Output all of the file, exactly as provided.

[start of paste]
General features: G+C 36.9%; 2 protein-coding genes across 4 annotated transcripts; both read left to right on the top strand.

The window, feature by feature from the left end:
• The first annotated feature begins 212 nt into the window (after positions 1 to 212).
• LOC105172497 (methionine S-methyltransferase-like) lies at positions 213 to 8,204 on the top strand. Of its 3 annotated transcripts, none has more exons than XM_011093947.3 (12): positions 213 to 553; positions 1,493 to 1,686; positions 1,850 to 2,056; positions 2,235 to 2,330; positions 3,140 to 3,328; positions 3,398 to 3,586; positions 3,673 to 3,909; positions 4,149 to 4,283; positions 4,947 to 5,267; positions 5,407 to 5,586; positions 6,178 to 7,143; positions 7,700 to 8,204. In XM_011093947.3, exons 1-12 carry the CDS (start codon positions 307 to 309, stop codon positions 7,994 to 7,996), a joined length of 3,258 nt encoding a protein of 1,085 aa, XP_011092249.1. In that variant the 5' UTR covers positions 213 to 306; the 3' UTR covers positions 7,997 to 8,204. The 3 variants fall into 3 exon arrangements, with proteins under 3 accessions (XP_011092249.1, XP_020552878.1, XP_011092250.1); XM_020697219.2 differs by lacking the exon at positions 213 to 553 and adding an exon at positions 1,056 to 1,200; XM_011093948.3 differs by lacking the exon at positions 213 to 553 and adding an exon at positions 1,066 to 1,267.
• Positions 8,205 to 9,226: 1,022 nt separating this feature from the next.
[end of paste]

General features: G+C 36.9%; 2 protein-coding genes across 4 annotated transcripts; both read left to right on the top strand.

The window, feature by feature from the left end:
• The first annotated feature begins 212 nt into the window (after positions 1 to 212).
• LOC105172497 (methionine S-methyltransferase-like) lies at positions 213 to 8,204 on the top strand. Of its 3 annotated transcripts, none has more exons than XM_011093947.3 (12): positions 213 to 553; positions 1,493 to 1,686; positions 1,850 to 2,056; positions 2,235 to 2,330; positions 3,140 to 3,328; positions 3,398 to 3,586; positions 3,673 to 3,909; positions 4,149 to 4,283; positions 4,947 to 5,267; positions 5,407 to 5,586; positions 6,178 to 7,143; positions 7,700 to 8,204. In XM_011093947.3, exons 1-12 carry the CDS (start codon positions 307 to 309, stop codon positions 7,994 to 7,996), a joined length of 3,258 nt encoding a protein of 1,085 aa, XP_011092249.1. In that variant the 5' UTR covers positions 213 to 306; the 3' UTR covers positions 7,997 to 8,204. The 3 variants fall into 3 exon arrangements, with proteins under 3 accessions (XP_011092249.1, XP_020552878.1, XP_011092250.1); XM_020697219.2 differs by lacking the exon at positions 213 to 553 and adding an exon at positions 1,056 to 1,200; XM_011093948.3 differs by lacking the exon at positions 213 to 553 and adding an exon at positions 1,066 to 1,267.
• Positions 8,205 to 9,226: 1,022 nt separating this feature from the next.